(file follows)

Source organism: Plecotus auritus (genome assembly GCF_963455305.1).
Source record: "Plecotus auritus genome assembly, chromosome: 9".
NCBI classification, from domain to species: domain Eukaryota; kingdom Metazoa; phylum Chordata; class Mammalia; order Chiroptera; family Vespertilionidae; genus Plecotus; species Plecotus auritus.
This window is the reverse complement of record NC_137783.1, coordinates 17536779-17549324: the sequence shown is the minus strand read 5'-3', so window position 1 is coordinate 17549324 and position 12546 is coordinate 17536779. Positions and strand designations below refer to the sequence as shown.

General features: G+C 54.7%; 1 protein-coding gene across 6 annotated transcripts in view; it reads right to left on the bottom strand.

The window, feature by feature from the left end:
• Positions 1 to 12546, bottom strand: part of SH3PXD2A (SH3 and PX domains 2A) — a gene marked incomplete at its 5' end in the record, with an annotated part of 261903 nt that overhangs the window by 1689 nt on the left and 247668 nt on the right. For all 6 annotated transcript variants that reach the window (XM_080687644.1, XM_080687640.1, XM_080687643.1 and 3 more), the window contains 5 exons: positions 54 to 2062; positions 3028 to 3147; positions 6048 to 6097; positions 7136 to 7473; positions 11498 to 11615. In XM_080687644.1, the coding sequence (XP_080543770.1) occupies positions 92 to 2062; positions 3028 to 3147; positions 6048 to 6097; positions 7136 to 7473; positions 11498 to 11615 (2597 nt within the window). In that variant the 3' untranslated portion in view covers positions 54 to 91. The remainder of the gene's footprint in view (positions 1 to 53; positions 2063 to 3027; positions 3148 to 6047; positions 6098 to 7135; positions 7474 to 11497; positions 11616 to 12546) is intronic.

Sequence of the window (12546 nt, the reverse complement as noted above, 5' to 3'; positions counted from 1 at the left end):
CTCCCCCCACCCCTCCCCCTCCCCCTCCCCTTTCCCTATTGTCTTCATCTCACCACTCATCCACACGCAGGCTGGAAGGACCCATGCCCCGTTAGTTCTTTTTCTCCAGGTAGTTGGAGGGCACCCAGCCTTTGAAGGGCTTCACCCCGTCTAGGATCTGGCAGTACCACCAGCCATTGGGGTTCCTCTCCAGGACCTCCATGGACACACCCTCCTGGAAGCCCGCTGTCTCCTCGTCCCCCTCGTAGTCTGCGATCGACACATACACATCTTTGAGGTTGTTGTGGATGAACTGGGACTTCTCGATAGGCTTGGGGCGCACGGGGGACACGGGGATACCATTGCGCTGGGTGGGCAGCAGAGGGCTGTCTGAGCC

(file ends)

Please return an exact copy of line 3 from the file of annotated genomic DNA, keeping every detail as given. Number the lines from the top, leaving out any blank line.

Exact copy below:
NCBI classification, from domain to species: domain Eukaryota; kingdom Metazoa; phylum Chordata; class Mammalia; order Chiroptera; family Vespertilionidae; genus Plecotus; species Plecotus auritus.